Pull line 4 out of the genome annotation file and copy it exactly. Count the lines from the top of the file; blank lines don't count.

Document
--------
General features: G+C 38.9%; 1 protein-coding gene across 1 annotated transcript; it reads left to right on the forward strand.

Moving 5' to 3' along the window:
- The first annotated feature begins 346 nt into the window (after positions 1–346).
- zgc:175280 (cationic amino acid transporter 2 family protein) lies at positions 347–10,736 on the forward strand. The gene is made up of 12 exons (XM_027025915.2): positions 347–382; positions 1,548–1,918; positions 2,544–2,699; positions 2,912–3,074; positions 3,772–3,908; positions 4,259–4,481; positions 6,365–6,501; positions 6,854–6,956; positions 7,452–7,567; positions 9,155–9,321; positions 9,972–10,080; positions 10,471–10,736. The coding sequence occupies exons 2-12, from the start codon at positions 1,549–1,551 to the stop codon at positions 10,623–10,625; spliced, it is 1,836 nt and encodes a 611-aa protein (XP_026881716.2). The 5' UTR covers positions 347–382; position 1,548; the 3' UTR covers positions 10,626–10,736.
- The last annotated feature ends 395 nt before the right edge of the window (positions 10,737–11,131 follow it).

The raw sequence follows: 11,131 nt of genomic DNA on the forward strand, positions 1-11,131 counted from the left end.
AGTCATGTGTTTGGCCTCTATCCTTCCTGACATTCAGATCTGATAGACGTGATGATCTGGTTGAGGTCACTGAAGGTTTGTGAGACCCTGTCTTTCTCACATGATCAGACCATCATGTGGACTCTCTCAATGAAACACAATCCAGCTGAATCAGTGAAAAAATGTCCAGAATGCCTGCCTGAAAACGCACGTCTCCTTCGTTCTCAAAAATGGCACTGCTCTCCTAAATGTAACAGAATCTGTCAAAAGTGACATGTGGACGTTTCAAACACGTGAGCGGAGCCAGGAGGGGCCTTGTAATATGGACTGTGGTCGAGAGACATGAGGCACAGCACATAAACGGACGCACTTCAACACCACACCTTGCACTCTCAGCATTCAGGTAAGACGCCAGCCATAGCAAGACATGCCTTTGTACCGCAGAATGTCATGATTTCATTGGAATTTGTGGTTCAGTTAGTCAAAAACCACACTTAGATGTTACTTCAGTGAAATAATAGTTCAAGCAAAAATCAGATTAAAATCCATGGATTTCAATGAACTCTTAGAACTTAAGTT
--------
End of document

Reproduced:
- zgc:175280 (cationic amino acid transporter 2 family protein) lies at positions 347–10,736 on the forward strand. The gene is made up of 12 exons (XM_027025915.2): positions 347–382; positions 1,548–1,918; positions 2,544–2,699; positions 2,912–3,074; positions 3,772–3,908; positions 4,259–4,481; positions 6,365–6,501; positions 6,854–6,956; positions 7,452–7,567; positions 9,155–9,321; positions 9,972–10,080; positions 10,471–10,736. The coding sequence occupies exons 2-12, from the start codon at positions 1,549–1,551 to the stop codon at positions 10,623–10,625; spliced, it is 1,836 nt and encodes a 611-aa protein (XP_026881716.2). The 5' UTR covers positions 347–382; position 1,548; the 3' UTR covers positions 10,626–10,736.